Dorsey’s Justin Johnson is a big part of intense rivalry

At 6 feet 3 and 270 pounds, Justin Johnson looks as if he has eaten lots of catfish, grits and waffles from his parents’ restaurant, the Serving Spoon, located near Dorsey High.

“I’ve been eating there my entire life,” Johnson said.

The breakfast crowd is going to have plenty to talk about this week because the biggest event of the year in the neighborhood takes place Thursday night: Dorsey (7-1) against host Crenshaw (5-2) to decide the Coliseum League championship in football.

“The rivalry is so big because it’s the guy who lives next door that you’re playing against, so it makes it that much more fun,” Johnson said.


Added Dorsey Coach Paul Knox: “It’s one of the most outstanding rivalries that you’re ever going to see, probably in the United States. Two schools this close together share one middle school. Half go to Dorsey, the other half to Crenshaw. Parents have gone to one school, kids have gone to another. The area is just loaded with talent.”

One of those talented players is Johnson, a starter at offensive guard and at defensive tackle for Dorsey. He has a 3.8 grade-point average and has been a standout on offense and defense.

“He’s made big improvement in the weight room since ninth grade,” Knox said. “He’s got a big body with a heavy lower frame, and it gives him a lot of power, and that’s why he’s able to be one of our better run blockers.”

Johnson’s brother, Jerry, is a receiver at UCLA. He attended Venice, wanting to take advantage of the Gondoliers’ passing schemes. Johnson, though, decided to be part of a Dorsey tradition under Knox that has produced more than 100 college players since Knox took over in 1985.

Knox’s office walls are covered with photos of ex-Dorsey players who have gone on to college and the NFL, and those with the last name of Johnson have been particularly productive, such as Keyshawn, Stafon, Jeremiah and now Justin.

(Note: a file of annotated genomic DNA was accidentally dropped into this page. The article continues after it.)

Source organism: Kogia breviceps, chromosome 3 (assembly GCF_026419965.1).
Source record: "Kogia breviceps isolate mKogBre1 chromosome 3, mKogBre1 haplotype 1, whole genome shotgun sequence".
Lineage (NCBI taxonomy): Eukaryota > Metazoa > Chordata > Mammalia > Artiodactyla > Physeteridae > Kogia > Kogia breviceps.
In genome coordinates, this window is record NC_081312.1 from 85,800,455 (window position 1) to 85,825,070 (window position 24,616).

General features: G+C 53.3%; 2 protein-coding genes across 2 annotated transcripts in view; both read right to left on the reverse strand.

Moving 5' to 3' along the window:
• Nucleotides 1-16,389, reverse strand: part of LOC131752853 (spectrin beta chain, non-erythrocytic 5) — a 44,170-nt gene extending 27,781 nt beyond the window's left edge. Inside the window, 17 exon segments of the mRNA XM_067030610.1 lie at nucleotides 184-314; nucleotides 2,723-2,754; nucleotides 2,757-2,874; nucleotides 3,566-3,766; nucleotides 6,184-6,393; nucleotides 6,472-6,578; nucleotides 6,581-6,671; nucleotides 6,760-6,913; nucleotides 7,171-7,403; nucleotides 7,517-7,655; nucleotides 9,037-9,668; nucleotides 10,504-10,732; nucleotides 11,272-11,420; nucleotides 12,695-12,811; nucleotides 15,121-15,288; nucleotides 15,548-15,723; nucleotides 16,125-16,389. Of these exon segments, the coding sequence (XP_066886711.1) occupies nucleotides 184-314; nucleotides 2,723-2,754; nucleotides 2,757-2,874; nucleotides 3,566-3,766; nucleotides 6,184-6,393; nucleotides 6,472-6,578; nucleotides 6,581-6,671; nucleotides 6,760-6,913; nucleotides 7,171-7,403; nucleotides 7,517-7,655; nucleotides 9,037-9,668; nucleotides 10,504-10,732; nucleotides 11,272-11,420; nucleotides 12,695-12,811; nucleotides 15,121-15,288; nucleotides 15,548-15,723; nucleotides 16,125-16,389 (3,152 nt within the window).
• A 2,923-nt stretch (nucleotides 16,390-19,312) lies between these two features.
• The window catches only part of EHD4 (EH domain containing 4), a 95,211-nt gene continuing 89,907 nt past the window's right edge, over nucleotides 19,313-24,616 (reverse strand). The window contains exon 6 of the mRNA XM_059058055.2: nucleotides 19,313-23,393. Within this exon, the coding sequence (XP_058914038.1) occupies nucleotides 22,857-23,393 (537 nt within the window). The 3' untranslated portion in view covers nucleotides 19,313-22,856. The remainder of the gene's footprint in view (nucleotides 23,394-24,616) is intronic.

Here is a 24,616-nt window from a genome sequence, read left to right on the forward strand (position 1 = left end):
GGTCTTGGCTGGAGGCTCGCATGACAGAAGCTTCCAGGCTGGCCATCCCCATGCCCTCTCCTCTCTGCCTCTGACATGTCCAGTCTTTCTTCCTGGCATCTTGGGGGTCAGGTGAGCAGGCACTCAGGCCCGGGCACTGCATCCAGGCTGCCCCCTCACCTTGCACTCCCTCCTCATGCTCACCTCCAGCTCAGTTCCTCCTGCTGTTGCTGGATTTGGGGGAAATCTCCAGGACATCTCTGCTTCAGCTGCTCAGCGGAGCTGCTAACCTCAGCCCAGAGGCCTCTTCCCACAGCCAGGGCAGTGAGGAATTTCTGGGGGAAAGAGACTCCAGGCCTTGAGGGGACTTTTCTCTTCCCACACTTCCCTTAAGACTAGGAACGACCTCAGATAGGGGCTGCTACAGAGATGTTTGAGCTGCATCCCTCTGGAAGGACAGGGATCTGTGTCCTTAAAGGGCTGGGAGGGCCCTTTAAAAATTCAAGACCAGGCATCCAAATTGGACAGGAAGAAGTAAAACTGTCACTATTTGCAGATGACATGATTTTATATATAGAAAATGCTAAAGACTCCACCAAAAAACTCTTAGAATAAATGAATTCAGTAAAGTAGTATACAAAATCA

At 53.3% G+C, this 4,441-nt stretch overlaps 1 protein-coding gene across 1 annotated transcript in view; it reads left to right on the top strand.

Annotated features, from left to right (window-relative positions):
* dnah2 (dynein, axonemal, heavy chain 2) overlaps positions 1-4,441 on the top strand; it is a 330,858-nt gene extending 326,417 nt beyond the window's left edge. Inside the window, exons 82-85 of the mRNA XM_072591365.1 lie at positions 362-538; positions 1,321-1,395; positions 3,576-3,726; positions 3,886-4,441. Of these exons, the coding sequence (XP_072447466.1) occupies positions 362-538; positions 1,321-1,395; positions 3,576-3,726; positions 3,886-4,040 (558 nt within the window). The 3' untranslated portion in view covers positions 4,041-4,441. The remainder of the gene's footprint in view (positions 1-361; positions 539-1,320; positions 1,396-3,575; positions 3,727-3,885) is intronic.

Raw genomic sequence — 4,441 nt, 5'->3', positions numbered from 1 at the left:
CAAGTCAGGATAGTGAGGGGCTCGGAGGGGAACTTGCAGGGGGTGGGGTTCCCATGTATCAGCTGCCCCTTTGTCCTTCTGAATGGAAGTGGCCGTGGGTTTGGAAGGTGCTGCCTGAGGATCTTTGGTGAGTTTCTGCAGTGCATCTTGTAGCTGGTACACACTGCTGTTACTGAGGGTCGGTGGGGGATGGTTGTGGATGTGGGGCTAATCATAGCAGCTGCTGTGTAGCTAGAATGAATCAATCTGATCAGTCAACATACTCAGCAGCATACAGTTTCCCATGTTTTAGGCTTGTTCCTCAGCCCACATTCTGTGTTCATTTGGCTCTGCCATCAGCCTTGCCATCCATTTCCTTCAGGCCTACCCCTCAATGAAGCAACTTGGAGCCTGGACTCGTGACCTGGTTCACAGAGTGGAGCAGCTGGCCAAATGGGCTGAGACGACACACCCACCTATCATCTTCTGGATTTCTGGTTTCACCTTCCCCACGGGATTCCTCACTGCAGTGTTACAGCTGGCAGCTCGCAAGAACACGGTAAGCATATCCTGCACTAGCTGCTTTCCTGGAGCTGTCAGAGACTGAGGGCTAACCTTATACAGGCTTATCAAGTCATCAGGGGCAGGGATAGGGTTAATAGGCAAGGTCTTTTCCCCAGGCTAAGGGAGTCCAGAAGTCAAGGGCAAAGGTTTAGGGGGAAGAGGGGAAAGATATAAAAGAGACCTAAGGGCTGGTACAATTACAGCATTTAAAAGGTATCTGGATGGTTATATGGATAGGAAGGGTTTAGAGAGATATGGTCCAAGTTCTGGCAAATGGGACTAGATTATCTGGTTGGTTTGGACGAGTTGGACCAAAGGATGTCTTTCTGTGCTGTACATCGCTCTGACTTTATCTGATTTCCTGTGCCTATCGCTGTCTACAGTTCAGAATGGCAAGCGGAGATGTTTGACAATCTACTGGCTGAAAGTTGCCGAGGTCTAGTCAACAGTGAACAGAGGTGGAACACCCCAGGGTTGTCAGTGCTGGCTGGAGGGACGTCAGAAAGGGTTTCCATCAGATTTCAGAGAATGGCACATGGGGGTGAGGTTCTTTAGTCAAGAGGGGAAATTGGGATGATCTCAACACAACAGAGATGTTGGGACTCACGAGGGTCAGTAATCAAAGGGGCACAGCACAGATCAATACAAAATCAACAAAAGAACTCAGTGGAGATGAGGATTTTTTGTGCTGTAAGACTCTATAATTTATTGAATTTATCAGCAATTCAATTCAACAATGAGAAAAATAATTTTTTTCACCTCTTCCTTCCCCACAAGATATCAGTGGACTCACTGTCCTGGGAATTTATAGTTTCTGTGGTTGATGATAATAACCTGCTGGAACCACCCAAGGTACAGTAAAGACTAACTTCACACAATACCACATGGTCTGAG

“Whatever that connection is with the Johnsons, it’s been good for us,” Knox said.

None are related, but Justin Johnson understands the legacy he and his teammates are trying to uphold.

“It makes you want to play even harder because you know all the people who’ve come before you,” he said. “It’s kind of a legacy that’s built at Dorsey, and Coach Knox has instilled that upon all the players he’s coached. I’m just trying to carry on that legacy.”

Since becoming coach, Knox has never sent one of his players to a military academy. Johnson could be the first. He’s at least considering the Air Force Academy.

“I know it would teach me self-discipline like no other,” he said. “It’s just the fact after you graduate, you have four more years to serve. I know I will be set for life, but at the same time it’s a big commitment I have to deal with. I have to discuss it with my family and coaches.”

During Crenshaw week, Dorsey players don’t just hear about the importance of doing well from their coaches. The alumni come out in force reminding the players what the game means, though players don’t really need extra motivation.

“The atmosphere is amazing,” Johnson said.

Johnson hasn’t beaten Crenshaw in his three years at Dorsey.

“It’s the worst feeling in your life,” he said. “I still have not heard the last of it.”

Of course, eating catfish, grits and waffles is supposed to be good for the soul, or the gut, win or lose.